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Groundhog Day on the lockdown line

A third anti-lockdown protest in just eight days once again was followed by former Special Branch officer Chris Hobbs.

Photo credit: @drnimages1

Photo credit: @drnimages1

Date - 13th January 2021
By - Chris Hobbs

After last Wednesday’s protest in Parliament Square by anti-Lockdown protesters, I used the term Groundhog Day in respect of the third planned protest in just eight days, yet events didn’t quite turn out as predicted.

As an east London boy who lived most of his adult life in west London, south of the river is very unfamiliar territory. The instructions for protesters involved meeting at Clapham Common. Never having been to Clapham Common, I didn’t realise how vast it actually is. A couple of small groups of protesters were equally confused and we looked in vain for guidance on the council provided notice board.

The tactic though was sound and apparently repeated by other protesters in Bournemouth. A tweet, which I missed, was sent out on social media shortly after the advertised protest time; it indicated a more specific location namely that part of the open space adjacent to Clapham Common station.

Dealing with a similar event in Dorset, the local police referred to this as a ‘flashmob’ tactic. I did see a couple of groups moving along Clapham Common South Side in that direction and so duly followed.  Others moved in a group from the common itself.

Also moving in that direction were a number of police carriers on ‘blues and twos.’  By the time of my belated arrival, officers from carriers outside Sainsbury’s were making arrests watched by an intrigued crowd of shoppers and those drawn from their permitted exercise on the nearby common. I watched from the opposite side of the road as a female protester, separated from her colleagues, abused those shoppers for wearing masks. A loud voice could be heard replying,’ Why don’t you just f*ck off.’ There appeared to be little sympathy from those watching events for the protest.

Events on Clapham Common

Further protesters, mingling with shoppers, made their way back to the common where there were verbal confrontations with police, one of which received a great deal of attention on social media with the wrongful assumption being made that the two arguing with police were simply using the common for legitimate exercise.

The situation was slightly bizarre as the common was busy with walkers, joggers and cyclists while the shopping area was equally busy with….shoppers, all seemingly complying with the regulations and, as stated, showing little sympathy for the protesters.

An unpleasant interlude

As the situation calmed down, I went back along the Southside of Clapham Common to the Tesco’s Superstore at Clapham South. Having used their facilities and purchased ‘refs,’ I opted for a bus back. There were just two ladies on the bottom deck but we were joined at the next stop by a youth clutching an opened bottle of something.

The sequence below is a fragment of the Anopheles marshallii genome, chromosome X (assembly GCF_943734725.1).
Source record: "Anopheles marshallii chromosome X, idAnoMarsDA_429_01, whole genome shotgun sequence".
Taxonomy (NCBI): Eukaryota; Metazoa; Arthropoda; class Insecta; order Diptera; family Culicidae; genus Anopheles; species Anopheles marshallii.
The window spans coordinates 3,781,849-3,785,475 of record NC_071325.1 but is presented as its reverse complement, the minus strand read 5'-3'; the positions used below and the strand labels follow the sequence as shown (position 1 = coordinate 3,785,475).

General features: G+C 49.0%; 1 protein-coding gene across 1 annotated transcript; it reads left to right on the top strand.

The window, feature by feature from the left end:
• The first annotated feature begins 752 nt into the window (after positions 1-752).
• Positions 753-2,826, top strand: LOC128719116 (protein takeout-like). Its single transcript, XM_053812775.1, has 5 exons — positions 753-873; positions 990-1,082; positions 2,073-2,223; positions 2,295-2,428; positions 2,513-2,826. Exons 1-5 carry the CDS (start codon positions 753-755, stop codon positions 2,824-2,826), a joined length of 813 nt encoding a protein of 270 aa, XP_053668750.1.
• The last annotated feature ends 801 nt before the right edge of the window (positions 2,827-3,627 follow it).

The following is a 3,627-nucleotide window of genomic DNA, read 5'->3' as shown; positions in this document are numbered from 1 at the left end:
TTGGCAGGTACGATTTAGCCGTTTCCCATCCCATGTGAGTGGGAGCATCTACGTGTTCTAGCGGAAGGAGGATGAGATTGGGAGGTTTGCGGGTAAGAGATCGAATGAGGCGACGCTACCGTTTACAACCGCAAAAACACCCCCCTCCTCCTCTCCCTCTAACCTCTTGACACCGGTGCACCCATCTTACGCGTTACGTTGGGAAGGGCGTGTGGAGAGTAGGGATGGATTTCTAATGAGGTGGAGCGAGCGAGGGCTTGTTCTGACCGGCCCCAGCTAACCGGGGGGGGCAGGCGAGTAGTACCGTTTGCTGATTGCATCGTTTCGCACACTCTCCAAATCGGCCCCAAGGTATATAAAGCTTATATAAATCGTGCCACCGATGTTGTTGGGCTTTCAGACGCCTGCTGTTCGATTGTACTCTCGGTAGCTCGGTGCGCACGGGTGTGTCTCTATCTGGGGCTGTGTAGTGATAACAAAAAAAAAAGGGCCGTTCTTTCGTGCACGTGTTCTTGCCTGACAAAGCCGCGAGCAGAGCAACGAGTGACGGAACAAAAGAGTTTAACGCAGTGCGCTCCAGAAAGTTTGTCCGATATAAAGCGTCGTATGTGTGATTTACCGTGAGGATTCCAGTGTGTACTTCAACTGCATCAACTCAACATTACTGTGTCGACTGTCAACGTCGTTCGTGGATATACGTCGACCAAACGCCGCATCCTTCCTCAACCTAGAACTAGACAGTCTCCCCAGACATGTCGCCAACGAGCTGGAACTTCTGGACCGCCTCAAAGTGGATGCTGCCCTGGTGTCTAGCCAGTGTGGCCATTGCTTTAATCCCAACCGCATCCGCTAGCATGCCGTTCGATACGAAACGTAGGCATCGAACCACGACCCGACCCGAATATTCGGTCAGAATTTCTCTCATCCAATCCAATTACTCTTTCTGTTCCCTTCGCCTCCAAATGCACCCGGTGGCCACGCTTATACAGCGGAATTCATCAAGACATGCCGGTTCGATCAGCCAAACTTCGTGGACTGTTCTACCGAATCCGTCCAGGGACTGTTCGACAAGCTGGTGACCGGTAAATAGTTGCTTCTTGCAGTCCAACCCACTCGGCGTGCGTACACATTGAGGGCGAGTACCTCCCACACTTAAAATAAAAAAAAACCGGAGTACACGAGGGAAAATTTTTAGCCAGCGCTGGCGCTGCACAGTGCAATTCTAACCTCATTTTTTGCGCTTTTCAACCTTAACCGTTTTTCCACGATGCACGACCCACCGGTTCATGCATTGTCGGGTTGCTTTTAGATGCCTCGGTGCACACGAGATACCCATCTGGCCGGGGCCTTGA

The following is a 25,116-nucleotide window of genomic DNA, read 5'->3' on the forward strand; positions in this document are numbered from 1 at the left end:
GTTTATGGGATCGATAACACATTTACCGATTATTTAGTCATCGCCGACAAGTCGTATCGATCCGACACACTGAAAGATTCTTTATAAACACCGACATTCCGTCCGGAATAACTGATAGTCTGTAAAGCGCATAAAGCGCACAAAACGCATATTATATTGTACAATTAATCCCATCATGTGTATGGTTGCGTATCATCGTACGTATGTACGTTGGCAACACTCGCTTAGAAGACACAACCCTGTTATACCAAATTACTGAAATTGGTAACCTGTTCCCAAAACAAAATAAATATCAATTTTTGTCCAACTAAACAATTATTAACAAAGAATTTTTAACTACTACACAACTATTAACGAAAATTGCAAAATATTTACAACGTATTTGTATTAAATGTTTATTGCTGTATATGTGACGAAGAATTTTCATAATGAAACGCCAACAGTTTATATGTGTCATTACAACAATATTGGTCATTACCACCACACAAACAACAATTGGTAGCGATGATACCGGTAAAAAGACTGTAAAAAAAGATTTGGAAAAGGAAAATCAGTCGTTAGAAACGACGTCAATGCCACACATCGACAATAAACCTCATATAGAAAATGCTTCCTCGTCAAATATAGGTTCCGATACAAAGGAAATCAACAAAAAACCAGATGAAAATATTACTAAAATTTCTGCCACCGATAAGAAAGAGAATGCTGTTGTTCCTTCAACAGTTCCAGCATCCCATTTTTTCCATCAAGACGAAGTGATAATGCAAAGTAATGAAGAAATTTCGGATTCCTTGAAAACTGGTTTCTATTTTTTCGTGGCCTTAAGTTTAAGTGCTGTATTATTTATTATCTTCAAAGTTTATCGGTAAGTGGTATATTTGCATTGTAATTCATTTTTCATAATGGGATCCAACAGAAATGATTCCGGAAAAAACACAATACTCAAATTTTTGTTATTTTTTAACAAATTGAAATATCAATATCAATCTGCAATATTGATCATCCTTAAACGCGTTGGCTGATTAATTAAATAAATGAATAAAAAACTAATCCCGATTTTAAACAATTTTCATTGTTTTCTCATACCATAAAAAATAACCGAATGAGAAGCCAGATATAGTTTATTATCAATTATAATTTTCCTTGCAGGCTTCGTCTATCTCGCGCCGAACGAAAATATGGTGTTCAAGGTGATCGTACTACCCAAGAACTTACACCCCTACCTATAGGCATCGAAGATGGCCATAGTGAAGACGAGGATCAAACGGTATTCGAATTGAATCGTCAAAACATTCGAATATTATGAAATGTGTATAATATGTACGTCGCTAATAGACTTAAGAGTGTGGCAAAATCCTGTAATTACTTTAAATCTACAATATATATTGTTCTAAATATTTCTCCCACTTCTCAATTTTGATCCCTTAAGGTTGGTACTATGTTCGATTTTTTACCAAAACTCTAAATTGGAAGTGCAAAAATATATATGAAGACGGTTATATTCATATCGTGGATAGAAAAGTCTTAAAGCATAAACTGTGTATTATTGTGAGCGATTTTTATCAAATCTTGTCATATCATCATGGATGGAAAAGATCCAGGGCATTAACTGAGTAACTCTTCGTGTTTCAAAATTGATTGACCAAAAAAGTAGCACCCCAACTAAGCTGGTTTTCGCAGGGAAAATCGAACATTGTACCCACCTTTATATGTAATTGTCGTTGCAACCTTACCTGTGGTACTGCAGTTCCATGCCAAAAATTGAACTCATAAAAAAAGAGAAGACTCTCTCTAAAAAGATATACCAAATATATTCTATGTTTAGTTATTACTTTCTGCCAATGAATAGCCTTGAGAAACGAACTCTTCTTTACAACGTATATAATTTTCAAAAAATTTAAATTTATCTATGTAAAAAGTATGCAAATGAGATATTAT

He announced to the driver that he wouldn’t be paying as he was on travelling for one stop. He came towards the rear of the bus where he began a foul mouthed, incoherent rant which included references to ‘stabbing people up.’ The ladies looked steadfastly out of the window while I studiously avoided his gaze while formulating plans A and B.

Fortunately, he was true to his word and got off, with me, at the next stop which was where there was a significant police presence on the common.

‘Leave him to us,’ said two TSG officers and I duly left them to carry out the inevitable stop and search.

The Brixton Migration

By this time there were seven TSG carriers on roads surrounding the common while I was informed by very professional and helpful photo-journalists, that some protesters were on their way to Brixton.

A local publication, Brixton Buzz, carried two stories in relation the 25 who initially gathered in Windrush Square and was less than complementary. The article described the behaviour of the protesters as ‘bizarre and offensive’ and later, the individuals concerned as ‘morons.’

In all the Met stated that 16 arrests had been made on the day out of a total of no more than 100 protesters. These recent protests have been a far cry from the 10,000 who attended earlier Trafalgar Square demonstrations.

The media

Since Wednesday’s anti-Lockdown protest and the announcement of firmer police action, sections of the media have gone into overdrive.

Talk Radio presenter Julia Hartley-Brewer tweeted this which provoked a furious reaction from the police community.  

Over the weekend, discussions featured on both MSM and SM concerning examples of ‘over- zealous’ policing appeared to eclipse those relating to the tragic events occurring in our hospitals.

Given that the number of Covid related interactions between police and public must have numbered tens of thousands since the pandemic began and given the complex, ever changing regulations, events will occasionally take a wrong turn. The result is the inevitable reality of ‘collective smearing’ where all police have to shoulder the blame in respect of any media criticism of any incident.

In Dorset on Saturday, another anti-Lockdown protest took place and another incident was duly filmed and placed on social media. On this occasion, Dorset police issued a strong statement which clearly indicated that the confrontation was a pre-planned incident or, in other words, a ‘set up.’  

However, whether justified or not, constant denigration of police without reference to the positive side of compassionate, caring policing that takes place on a daily basis during these difficult times, can only make the job of front- line officers both more difficult and more dangerous.

Chris Hobbs is a retired Metropolitan Police officer 

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